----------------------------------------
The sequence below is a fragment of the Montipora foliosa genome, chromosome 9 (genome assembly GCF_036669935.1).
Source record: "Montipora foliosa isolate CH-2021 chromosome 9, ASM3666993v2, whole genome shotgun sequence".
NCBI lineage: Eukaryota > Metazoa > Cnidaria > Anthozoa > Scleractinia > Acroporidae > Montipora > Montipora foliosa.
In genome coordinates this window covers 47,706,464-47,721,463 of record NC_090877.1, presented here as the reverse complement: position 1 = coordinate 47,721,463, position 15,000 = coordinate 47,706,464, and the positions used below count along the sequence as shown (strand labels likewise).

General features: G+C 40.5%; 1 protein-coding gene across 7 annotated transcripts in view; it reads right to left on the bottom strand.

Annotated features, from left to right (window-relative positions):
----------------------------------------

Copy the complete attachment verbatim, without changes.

The sequence below is a fragment of the Montipora foliosa genome, chromosome 9 (genome assembly GCF_036669935.1).
Source record: "Montipora foliosa isolate CH-2021 chromosome 9, ASM3666993v2, whole genome shotgun sequence".
NCBI lineage: Eukaryota > Metazoa > Cnidaria > Anthozoa > Scleractinia > Acroporidae > Montipora > Montipora foliosa.
In genome coordinates this window covers 47,706,464-47,721,463 of record NC_090877.1, presented here as the reverse complement: position 1 = coordinate 47,721,463, position 15,000 = coordinate 47,706,464, and the positions used below count along the sequence as shown (strand labels likewise).

General features: G+C 40.5%; 1 protein-coding gene across 7 annotated transcripts in view; it reads right to left on the bottom strand.

Annotated features, from left to right (window-relative positions):